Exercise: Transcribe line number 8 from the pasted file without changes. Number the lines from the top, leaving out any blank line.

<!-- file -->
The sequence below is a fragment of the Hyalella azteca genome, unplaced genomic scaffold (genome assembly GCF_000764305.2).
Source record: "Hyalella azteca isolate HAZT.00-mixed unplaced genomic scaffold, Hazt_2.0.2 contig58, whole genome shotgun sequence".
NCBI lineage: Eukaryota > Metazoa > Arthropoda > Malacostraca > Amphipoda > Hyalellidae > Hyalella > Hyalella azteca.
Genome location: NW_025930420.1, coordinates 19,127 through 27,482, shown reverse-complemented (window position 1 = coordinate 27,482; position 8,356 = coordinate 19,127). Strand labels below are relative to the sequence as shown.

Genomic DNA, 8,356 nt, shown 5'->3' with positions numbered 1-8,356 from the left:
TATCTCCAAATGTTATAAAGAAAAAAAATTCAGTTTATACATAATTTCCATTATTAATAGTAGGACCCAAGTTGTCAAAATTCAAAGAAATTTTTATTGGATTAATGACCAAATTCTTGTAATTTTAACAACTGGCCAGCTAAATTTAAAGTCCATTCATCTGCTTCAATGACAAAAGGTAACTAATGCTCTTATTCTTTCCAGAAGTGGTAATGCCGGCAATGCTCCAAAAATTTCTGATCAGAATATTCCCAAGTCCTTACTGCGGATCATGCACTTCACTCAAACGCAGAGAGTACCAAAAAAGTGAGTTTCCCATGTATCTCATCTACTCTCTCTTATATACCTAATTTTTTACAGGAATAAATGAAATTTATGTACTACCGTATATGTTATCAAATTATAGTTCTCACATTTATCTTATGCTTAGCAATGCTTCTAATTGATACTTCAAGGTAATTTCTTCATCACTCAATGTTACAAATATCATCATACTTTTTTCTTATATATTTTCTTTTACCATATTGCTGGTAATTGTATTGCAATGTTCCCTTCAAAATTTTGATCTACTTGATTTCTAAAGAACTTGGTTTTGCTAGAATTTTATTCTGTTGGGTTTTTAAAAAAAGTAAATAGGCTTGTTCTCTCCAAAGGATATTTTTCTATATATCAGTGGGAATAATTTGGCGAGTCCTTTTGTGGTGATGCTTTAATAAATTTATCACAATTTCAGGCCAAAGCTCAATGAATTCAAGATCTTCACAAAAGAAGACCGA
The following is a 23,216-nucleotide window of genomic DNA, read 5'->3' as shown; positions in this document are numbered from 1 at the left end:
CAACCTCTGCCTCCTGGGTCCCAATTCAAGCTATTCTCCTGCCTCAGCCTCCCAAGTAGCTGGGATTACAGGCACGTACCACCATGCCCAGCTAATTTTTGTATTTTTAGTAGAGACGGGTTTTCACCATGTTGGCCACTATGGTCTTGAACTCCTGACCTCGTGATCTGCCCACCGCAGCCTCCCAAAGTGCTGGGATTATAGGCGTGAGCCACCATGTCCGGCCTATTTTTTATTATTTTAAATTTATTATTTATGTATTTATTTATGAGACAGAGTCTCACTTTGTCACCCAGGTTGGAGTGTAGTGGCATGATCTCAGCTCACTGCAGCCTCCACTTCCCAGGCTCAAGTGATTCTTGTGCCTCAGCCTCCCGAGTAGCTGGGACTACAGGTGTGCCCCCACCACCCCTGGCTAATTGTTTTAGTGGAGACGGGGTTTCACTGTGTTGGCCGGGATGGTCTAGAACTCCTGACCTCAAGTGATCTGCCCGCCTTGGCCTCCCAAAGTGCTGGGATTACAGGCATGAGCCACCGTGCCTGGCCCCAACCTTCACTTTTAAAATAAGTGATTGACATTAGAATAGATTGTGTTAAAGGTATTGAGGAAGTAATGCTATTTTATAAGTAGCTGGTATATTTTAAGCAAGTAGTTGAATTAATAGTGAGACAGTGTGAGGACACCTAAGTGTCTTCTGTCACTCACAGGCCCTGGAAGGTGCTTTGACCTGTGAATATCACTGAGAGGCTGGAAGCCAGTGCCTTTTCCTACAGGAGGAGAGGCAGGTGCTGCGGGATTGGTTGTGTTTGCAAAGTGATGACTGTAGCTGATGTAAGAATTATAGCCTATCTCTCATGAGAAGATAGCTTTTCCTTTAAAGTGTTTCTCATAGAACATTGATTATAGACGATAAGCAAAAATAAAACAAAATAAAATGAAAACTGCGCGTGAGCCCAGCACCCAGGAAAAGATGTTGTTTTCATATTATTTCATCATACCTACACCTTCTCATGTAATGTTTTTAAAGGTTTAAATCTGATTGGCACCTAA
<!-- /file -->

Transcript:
CAACCTCTGCCTCCTGGGTCCCAATTCAAGCTATTCTCCTGCCTCAGCCTCCCAAGTAGCTGGGATTACAGGCACGTACCACCATGCCCAGCTAATTTTTGTATTTTTAGTAGAGACGGGTTTTCACCATGTTGGCCACTATGGTCTTGAACTCCTGACCTCGTGATCTGCCCACCGCAGCCTCCCAAAGTGCTGGGATTATAGGCGTGAGCCACCATGTCCGGCCTATTTTTTATTATTTTAAATTTATTATTTATGTATTTATTTATGAGACAGAGTCTCACTTTGTCACCCAGGTTGGAGTGTAGTGGCATGATCTCAGCTCACTGCAGCCTCCACTTCCCAGGCTCAAGTGATTCTTGTGCCTCAGCCTCCCGAGTAGCTGGGACTACAGGTGTGCCCCCACCACCCCTGGCTAATTGTTTTAGTGGAGACGGGGTTTCACTGTGTTGGCCGGGATGGTCTAGAACTCCTGACCTCAAGTGATCTGCCCGCCTTGGCCTCCCAAAGTGCTGGGATTACAGGCATGAGCCACCGTGCCTGGCCCCAACCTTCACTTTTAAAATAAGTGATTGACATTAGAATAGATTGTGTTAAAGGTATTGAGGAAGTAATGCTATTTTATAAGTAGCTGGTATATTTTAAGCAAGTAGTTGAATTAATAGTGAGACAGTGTGAGGACACCTAAGTGTCTTCTGTCACTCACAGGCCCTGGAAGGTGCTTTGACCTGTGAATATCACTGAGAGGCTGGAAGCCAGTGCCTTTTCCTACAGGAGGAGAGGCAGGTGCTGCGGGATTGGTTGTGTTTGCAAAGTGATGACTGTAGCTGATGTAAGAATTATAGCCTATCTCTCATGAGAAGATAGCTTTTCCTTTAAAGTGTTTCTCATAGAACATTGATTATAGACGATAAGCAAAAATAAAACAAAATAAAATGAAAACTGCGCGTGAGCCCAGCACCCAGGAAAAGATGTTGTTTTCATATTATTTCATCATACCTACACCTTCTCATGTAATGTTTTTAAAGGTTTAAATCTGATTGGCACCTAA